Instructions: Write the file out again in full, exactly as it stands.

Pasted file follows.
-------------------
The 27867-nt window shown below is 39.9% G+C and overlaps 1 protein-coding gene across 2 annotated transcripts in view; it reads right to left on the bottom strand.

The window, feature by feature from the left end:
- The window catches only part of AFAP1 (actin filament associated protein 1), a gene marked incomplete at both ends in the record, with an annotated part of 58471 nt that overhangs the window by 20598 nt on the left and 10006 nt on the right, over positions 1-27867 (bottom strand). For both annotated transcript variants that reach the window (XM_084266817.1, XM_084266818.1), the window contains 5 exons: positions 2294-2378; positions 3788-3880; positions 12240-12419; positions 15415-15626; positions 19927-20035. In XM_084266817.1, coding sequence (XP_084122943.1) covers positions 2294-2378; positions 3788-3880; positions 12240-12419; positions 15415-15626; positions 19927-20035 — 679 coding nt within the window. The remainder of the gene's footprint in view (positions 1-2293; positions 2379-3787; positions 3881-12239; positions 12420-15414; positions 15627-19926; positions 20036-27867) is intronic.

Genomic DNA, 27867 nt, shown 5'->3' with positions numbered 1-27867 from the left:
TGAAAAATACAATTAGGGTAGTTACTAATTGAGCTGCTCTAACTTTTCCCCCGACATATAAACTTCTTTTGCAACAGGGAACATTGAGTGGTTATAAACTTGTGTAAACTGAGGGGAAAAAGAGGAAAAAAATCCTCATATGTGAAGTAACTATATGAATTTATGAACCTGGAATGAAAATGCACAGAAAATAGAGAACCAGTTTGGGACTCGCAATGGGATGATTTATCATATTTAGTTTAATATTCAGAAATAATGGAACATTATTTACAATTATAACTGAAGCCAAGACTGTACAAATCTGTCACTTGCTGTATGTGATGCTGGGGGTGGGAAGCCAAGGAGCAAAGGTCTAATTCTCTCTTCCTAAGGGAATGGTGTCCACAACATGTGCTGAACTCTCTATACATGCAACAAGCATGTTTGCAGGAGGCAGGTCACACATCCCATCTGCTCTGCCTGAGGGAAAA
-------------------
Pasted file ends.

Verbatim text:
The 27867-nt window shown below is 39.9% G+C and overlaps 1 protein-coding gene across 2 annotated transcripts in view; it reads right to left on the bottom strand.

The window, feature by feature from the left end:
- The window catches only part of AFAP1 (actin filament associated protein 1), a gene marked incomplete at both ends in the record, with an annotated part of 58471 nt that overhangs the window by 20598 nt on the left and 10006 nt on the right, over positions 1-27867 (bottom strand). For both annotated transcript variants that reach the window (XM_084266817.1, XM_084266818.1), the window contains 5 exons: positions 2294-2378; positions 3788-3880; positions 12240-12419; positions 15415-15626; positions 19927-20035. In XM_084266817.1, coding sequence (XP_084122943.1) covers positions 2294-2378; positions 3788-3880; positions 12240-12419; positions 15415-15626; positions 19927-20035 — 679 coding nt within the window. The remainder of the gene's footprint in view (positions 1-2293; positions 2379-3787; positions 3881-12239; positions 12420-15414; positions 15627-19926; positions 20036-27867) is intronic.

Genomic DNA, 27867 nt, shown 5'->3' with positions numbered 1-27867 from the left:
TGAAAAATACAATTAGGGTAGTTACTAATTGAGCTGCTCTAACTTTTCCCCCGACATATAAACTTCTTTTGCAACAGGGAACATTGAGTGGTTATAAACTTGTGTAAACTGAGGGGAAAAAGAGGAAAAAAATCCTCATATGTGAAGTAACTATATGAATTTATGAACCTGGAATGAAAATGCACAGAAAATAGAGAACCAGTTTGGGACTCGCAATGGGATGATTTATCATATTTAGTTTAATATTCAGAAATAATGGAACATTATTTACAATTATAACTGAAGCCAAGACTGTACAAATCTGTCACTTGCTGTATGTGATGCTGGGGGTGGGAAGCCAAGGAGCAAAGGTCTAATTCTCTCTTCCTAAGGGAATGGTGTCCACAACATGTGCTGAACTCTCTATACATGCAACAAGCATGTTTGCAGGAGGCAGGTCACACATCCCATCTGCTCTGCCTGAGGGAAAA